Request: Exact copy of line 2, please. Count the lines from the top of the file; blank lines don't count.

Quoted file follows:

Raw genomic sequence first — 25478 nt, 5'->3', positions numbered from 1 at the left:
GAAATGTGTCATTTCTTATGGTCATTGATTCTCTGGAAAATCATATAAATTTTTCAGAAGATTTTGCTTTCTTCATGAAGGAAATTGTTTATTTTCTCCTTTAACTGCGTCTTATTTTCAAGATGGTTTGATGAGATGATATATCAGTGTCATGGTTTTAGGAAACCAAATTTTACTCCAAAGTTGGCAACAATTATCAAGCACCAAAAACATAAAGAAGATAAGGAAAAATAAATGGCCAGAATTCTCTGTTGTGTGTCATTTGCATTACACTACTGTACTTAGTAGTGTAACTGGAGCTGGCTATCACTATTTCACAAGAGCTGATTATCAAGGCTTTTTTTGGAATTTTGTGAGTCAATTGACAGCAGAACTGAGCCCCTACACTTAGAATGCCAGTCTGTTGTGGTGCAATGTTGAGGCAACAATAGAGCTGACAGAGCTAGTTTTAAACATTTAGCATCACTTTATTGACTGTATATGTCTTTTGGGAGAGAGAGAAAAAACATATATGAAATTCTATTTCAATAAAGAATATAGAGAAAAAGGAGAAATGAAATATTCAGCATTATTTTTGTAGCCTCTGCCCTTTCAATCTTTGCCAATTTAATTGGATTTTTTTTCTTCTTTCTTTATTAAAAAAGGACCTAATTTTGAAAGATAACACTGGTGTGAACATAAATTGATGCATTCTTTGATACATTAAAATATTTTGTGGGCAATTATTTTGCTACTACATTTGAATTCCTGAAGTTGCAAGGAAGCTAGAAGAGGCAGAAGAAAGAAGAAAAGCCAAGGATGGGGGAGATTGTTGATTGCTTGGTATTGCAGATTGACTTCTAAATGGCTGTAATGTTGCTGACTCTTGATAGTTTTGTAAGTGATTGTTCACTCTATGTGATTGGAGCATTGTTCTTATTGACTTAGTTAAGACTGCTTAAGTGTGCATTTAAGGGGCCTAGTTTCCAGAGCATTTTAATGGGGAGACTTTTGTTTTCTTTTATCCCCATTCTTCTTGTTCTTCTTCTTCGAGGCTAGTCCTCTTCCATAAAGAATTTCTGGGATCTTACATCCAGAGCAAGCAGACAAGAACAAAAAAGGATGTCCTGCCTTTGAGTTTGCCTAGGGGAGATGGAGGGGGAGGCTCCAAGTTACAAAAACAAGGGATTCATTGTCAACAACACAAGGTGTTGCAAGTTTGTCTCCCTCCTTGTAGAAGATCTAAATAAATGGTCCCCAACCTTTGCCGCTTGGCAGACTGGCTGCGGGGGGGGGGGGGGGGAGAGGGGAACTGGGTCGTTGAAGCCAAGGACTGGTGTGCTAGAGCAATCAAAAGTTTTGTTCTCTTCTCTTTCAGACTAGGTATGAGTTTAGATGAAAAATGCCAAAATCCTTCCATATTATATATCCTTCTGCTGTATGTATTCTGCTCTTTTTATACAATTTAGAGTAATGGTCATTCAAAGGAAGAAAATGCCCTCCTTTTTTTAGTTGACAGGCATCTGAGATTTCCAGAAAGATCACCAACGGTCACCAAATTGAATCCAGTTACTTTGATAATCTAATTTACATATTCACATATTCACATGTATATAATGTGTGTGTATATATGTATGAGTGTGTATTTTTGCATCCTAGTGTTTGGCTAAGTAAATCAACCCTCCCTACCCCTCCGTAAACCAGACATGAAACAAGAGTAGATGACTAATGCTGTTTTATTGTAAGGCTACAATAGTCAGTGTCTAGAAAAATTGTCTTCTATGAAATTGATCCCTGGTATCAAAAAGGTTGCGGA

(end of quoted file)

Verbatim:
GAAATGTGTCATTTCTTATGGTCATTGATTCTCTGGAAAATCATATAAATTTTTCAGAAGATTTTGCTTTCTTCATGAAGGAAATTGTTTATTTTCTCCTTTAACTGCGTCTTATTTTCAAGATGGTTTGATGAGATGATATATCAGTGTCATGGTTTTAGGAAACCAAATTTTACTCCAAAGTTGGCAACAATTATCAAGCACCAAAAACATAAAGAAGATAAGGAAAAATAAATGGCCAGAATTCTCTGTTGTGTGTCATTTGCATTACACTACTGTACTTAGTAGTGTAACTGGAGCTGGCTATCACTATTTCACAAGAGCTGATTATCAAGGCTTTTTTTGGAATTTTGTGAGTCAATTGACAGCAGAACTGAGCCCCTACACTTAGAATGCCAGTCTGTTGTGGTGCAATGTTGAGGCAACAATAGAGCTGACAGAGCTAGTTTTAAACATTTAGCATCACTTTATTGACTGTATATGTCTTTTGGGAGAGAGAGAAAAAACATATATGAAATTCTATTTCAATAAAGAATATAGAGAAAAAGGAGAAATGAAATATTCAGCATTATTTTTGTAGCCTCTGCCCTTTCAATCTTTGCCAATTTAATTGGATTTTTTTTCTTCTTTCTTTATTAAAAAAGGACCTAATTTTGAAAGATAACACTGGTGTGAACATAAATTGATGCATTCTTTGATACATTAAAATATTTTGTGGGCAATTATTTTGCTACTACATTTGAATTCCTGAAGTTGCAAGGAAGCTAGAAGAGGCAGAAGAAAGAAGAAAAGCCAAGGATGGGGGAGATTGTTGATTGCTTGGTATTGCAGATTGACTTCTAAATGGCTGTAATGTTGCTGACTCTTGATAGTTTTGTAAGTGATTGTTCACTCTATGTGATTGGAGCATTGTTCTTATTGACTTAGTTAAGACTGCTTAAGTGTGCATTTAAGGGGCCTAGTTTCCAGAGCATTTTAATGGGGAGACTTTTGTTTTCTTTTATCCCCATTCTTCTTGTTCTTCTTCTTCGAGGCTAGTCCTCTTCCATAAAGAATTTCTGGGATCTTACATCCAGAGCAAGCAGACAAGAACAAAAAAGGATGTCCTGCCTTTGAGTTTGCCTAGGGGAGATGGAGGGGGAGGCTCCAAGTTACAAAAACAAGGGATTCATTGTCAACAACACAAGGTGTTGCAAGTTTGTCTCCCTCCTTGTAGAAGATCTAAATAAATGGTCCCCAACCTTTGCCGCTTGGCAGACTGGCTGCGGGGGGGGGGGGGGGGAGAGGGGAACTGGGTCGTTGAAGCCAAGGACTGGTGTGCTAGAGCAATCAAAAGTTTTGTTCTCTTCTCTTTCAGACTAGGTATGAGTTTAGATGAAAAATGCCAAAATCCTTCCATATTATATATCCTTCTGCTGTATGTATTCTGCTCTTTTTATACAATTTAGAGTAATGGTCATTCAAAGGAAGAAAATGCCCTCCTTTTTTTAGTTGACAGGCATCTGAGATTTCCAGAAAGATCACCAACGGTCACCAAATTGAATCCAGTTACTTTGATAATCTAATTTACATATTCACATATTCACATGTATATAATGTGTGTGTATATATGTATGAGTGTGTATTTTTGCATCCTAGTGTTTGGCTAAGTAAATCAACCCTCCCTACCCCTCCGTAAACCAGACATGAAACAAGAGTAGATGACTAATGCTGTTTTATTGTAAGGCTACAATAGTCAGTGTCTAGAAAAATTGTCTTCTATGAAATTGATCCCTGGTATCAAAAAGGTTGCGGA